$ADA: SundaeSwap Team’s View of Cardano’s Upcoming Vasil Hard Fork

Recently, the team behind Cardano-powered decentralized trading protocol SundaeSwap took a closer look at the hotly-anticipated Vasil upgrade (aka “Vasil hard fork”).

On 10 December 2021, Charles Hoskinson, Co-Founder and CEO of Input Output Global (“IOG”), the company responsible for Cardano’s research and development, explained that he was going to honour his Bulgarian friend and Cardano ambassador Vasil Stoyanov Davov — who sadly passed away in his apartment in Plovdiv, Bulgaria on 3 December 2021 “after a long combat with pulmonary embolism” — by naming the next hard fork after him. Vasil was an artist, entrepreneur, blockchain consultant, Haskell practioneer, and ginkgologist. Furthermore, it would not be an exaggeration to say that he was a highly beloved and respected member of the Cardano community.


Then, on June 6, IOG paid further tribute to Vasil by releasing a beautiful short video in which Tim Harrison, Vice President Community & Ecosystem at IOG, talked about Vasil’s legacy.


On July 20, the SundaeSwap team published a blog post that explained Cardano’s network upgrade process, how the Vasil upgrade would impact already deployed dApps, and how the Vasil upgrade would affect SundaeSwap.

Here is what they had to say about Cardano’s unique hard fork combinator (HFC) tehcnology:

One core principle held by Cardano’s developers is in the importance of ‘smooth’ code updates. So they came up with an ingenious way of ‘softening’ the impact of hard forks on their chain and eliminating the ‘trauma’ associated with these on-chain events: the hard fork combinator (HFC). This piece of technology does exactly what it says on the tin: it combines two protocols into one single protocol. Cardano engineers refer to this as ‘sequential combination.’ In practice, following the forking event, the chain runs the original protocol for a time before switching over to the updated protocol.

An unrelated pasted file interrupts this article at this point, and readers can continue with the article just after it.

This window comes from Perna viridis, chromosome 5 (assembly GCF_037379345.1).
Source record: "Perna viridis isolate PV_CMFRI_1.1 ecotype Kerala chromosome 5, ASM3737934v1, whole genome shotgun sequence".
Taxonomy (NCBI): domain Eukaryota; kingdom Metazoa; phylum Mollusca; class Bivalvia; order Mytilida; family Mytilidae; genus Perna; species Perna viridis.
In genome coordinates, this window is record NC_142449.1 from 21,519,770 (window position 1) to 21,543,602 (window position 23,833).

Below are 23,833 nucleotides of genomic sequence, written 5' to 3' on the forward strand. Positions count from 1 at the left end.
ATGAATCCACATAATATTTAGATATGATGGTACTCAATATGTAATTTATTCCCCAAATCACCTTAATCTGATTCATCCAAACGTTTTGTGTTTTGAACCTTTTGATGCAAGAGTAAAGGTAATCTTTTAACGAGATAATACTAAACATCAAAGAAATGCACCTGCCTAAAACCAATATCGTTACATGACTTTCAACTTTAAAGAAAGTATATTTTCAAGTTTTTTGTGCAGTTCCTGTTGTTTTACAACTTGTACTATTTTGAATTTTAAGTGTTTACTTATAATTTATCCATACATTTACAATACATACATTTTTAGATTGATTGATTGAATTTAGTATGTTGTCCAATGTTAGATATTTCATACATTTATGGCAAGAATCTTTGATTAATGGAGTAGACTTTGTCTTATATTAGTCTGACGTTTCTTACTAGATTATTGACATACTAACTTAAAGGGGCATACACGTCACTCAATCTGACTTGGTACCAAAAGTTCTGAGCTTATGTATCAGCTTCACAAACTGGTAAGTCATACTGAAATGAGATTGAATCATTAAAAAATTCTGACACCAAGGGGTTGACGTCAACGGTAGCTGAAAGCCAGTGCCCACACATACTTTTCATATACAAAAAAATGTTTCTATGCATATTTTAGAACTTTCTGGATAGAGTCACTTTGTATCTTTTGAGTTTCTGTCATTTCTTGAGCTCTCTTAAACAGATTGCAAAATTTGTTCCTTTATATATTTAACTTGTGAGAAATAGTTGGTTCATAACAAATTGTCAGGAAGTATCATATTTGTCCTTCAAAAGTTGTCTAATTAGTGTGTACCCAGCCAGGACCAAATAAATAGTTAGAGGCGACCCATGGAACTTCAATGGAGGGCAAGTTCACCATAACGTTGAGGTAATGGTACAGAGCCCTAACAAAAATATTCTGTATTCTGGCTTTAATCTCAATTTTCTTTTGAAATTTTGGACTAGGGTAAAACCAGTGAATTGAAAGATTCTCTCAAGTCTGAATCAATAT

Herein lies the uniqueness of the HFC. Since block production does not stop, there is no break on the chain, leading to a smooth and graceful transition between protocols. As an analogy, think of the evolution of the Cardano blockchain as a relay race, with every hard fork representing the point when one runner hands the baton over to the next one. And for a few moments, both run in perfect synchrony, to ensure the baton handover goes smoothly. Then, the relay runner takes off. On Cardano, these events happen a few times a year, and so are often given specific names. The next one, happening soon, is the ‘Vasil’ hard fork.

Next, they pointed out that “Vasil has been running on a testnet since 20:20 UTC on July 4,” and that it will “bring increased functionality, performance, scalability and interoperability to Cardano through several mechanisms, including diffusion pipelining and four Cardano Improvement Proposals (CIPs), CIP-31, CIP-32, CIP-33 and CIP-40.”

On July 4, Tim Harrison, VP of Community & Ecosystem at IOG, published a blog post in which he talked “the significant performance and capability enhancements to Cardano” that the Vasil upgrade (which he called “the most significant network upgrade since the deployment of staking via Shelley“) — expected to go live on the Cardano mainnet at the end of July — will deliver.

Harrison said:

As well as bringing improvements to smart contracts, the upgrade is part of the Basho phase of the Cardano roadmap, which focuses on scaling and network & ledger optimization and will bring multiple improvements to the ledger. Vasil will be deployed at the protocol level using Cardano’s hard-fork combinator (HFC) – innovative technology which enacts seamless protocol transitions and ledger upgrades minimizing disruption for end-users…